WASHINGTON ― After disappointing election gains and a fractious fight for their caucus’ top spot, House Democrats seem to be decentralizing the power structure that has given Minority Leader Nancy Pelosi (D-Calif.) an ironclad grip over her members for years.
At least, that’s the impression Democrats want to give off.
Democrats adopted rules changes this week that will make the Democratic Congressional Campaign Committee chairman an elected position, instead of one that the Democratic leader appoints. They’ve also added a slate of new positions in the caucus meant to allow more junior Democrats to claim a more senior role.
“These are not lower-level positions,” Pelosi told reporters on Friday. “Everybody’s in that room. They’re an equal voice.”
The “room” Pelosi refers to is the one where Democratic leadership meets to discuss strategy and plan out messaging. In addition to adding a freshman leadership position and a position for a member who has served five terms or less, Democrats added three “co-chairs” ― whatever that means ― for the Democratic Policy and Communications Committee, a group of somewhat dubious importance that helps develop talking points for members. (Pelosi created the DPCC two years ago as a way to keep Rep. Steve Israel of New York, who was leaving his chairman position at the DCCC, in the leadership fold.)
While it’s true all these positions will get a seat at the table in leadership meetings, and that these spots could act as stepping stones on the way toward positions with more influence, Democrats appear to have passed on making the sorts of real changes that would have substantially overhauled the party’s leadership.
Pelosi beat Rep. Tim Ryan (D-Ohio) in a race for the minority leader spot, 134-63. And Rep. Sean Patrick Maloney (D-N.Y.) decided against challenging current DCCC Chairman Ben Ray Lujan (D-N.M.) for that position, even after Lujan led Democrats to pick up just six seats in an election where leaders like Pelosi were predicting gains of more than 20.
Democrats had pushed to make positions on the Steering Committee ― the panel that chooses committee assignments and ranking members ― into elected positions, rather than appointment positions chosen by the highest-ranking Democrat. Pelosi didn’t back those changes, and the caucus doesn’t look like it will either. Democrats also held off on a change that would have added a vice ranking member position to committees, though that rule could still be adopted.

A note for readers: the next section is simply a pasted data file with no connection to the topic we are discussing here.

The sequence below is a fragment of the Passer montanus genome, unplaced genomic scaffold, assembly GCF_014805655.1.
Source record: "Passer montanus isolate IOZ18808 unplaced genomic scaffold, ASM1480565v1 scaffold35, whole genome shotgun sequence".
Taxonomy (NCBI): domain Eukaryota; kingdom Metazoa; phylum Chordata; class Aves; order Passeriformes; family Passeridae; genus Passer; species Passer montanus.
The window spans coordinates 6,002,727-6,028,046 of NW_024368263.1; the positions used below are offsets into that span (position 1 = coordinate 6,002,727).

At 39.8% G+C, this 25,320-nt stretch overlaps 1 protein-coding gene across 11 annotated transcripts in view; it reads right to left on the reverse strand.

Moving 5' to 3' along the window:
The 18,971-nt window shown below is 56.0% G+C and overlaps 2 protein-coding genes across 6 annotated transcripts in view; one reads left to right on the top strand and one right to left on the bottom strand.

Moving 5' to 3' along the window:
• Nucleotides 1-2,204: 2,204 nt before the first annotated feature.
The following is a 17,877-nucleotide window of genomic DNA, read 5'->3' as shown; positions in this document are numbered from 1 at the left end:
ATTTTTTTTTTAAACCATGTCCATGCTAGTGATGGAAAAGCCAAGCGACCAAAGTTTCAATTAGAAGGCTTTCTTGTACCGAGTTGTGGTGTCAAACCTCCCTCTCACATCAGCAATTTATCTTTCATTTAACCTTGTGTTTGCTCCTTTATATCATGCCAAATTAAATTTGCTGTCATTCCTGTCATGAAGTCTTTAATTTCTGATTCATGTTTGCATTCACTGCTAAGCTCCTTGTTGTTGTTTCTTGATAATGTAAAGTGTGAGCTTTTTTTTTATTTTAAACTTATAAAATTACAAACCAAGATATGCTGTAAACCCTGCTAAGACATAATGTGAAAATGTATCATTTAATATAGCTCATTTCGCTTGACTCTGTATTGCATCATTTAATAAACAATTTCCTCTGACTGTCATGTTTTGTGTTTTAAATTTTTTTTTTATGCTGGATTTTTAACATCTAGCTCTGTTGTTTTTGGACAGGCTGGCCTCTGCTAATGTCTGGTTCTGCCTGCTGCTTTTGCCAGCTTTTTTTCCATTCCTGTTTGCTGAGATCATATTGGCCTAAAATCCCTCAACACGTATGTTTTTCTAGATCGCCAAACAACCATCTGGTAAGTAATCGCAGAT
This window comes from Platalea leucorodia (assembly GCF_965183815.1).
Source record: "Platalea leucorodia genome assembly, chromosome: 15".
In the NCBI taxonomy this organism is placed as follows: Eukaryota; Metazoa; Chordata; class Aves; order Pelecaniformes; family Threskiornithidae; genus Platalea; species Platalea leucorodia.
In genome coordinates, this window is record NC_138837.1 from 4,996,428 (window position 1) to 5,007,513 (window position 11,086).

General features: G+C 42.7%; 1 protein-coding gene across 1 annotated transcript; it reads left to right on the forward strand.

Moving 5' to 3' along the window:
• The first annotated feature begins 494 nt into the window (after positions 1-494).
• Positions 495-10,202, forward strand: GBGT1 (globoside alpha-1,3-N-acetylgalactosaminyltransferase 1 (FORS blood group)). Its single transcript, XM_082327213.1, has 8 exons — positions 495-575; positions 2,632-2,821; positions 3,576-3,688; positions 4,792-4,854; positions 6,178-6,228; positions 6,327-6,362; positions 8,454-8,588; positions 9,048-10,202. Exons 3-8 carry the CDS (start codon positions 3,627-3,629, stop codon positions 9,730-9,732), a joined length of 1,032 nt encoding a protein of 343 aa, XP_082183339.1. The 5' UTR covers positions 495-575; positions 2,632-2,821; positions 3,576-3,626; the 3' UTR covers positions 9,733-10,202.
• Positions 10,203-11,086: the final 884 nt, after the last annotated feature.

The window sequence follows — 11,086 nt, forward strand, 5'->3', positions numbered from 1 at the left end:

But even if it is, Democrats are keeping the same seniority-based, term-limit-free system to determine ranking members. And for the 15th straight year, Pelosi and Minority Whip Steny Hoyer (D-Md.) will sit atop the Democratic Caucus.
Which is all to say, not much is actually changing.
Republican reactions to the structural adjustments on the other side of the aisle have ranged from a Sun Tzu-like stance of “never interfere with your enemy when he is making a mistake” ― the Republican National Committee building actually hung a banner this week cheering on Pelosi ― to some jabs about Democrats handing out participation trophies and becoming an anarchical protest group.
“Looks from our perspective like an attempt to graft Occupy Wall Street consensus decision-making onto the traditional power structure rather than replace it wholesale,” one influential senior GOP aide told The Huffington Post. “It’s not going to be helpful.”
But even this reading assumes that Democrats are actually changing, that these new positions will have real power.
Pelosi tried to convince skeptical reporters on Friday that the spots are indeed “substantial.”
“It took me 15 years probably to get to the leadership table. These people will get there freshman year or in a couple of terms,” Pelosi said, adding that she was “frankly liberated” by the changes.
“In no way would they consider this lower-level, especially from their perspective in the Congress,” she said.
But again: Pelosi is ultimately calling the shots. She’ll be the one negotiating with Speaker Paul Ryan (R-Wis.) on major deals. She’ll be the one keeping Democrats together ― as she’s done for a decade and a half.
If anything, these changes seem more about keeping Pelosi in power. The California Democrat has given Democrats a place to go while younger members wait for her to leave, even as there is still no indication she plans to do that.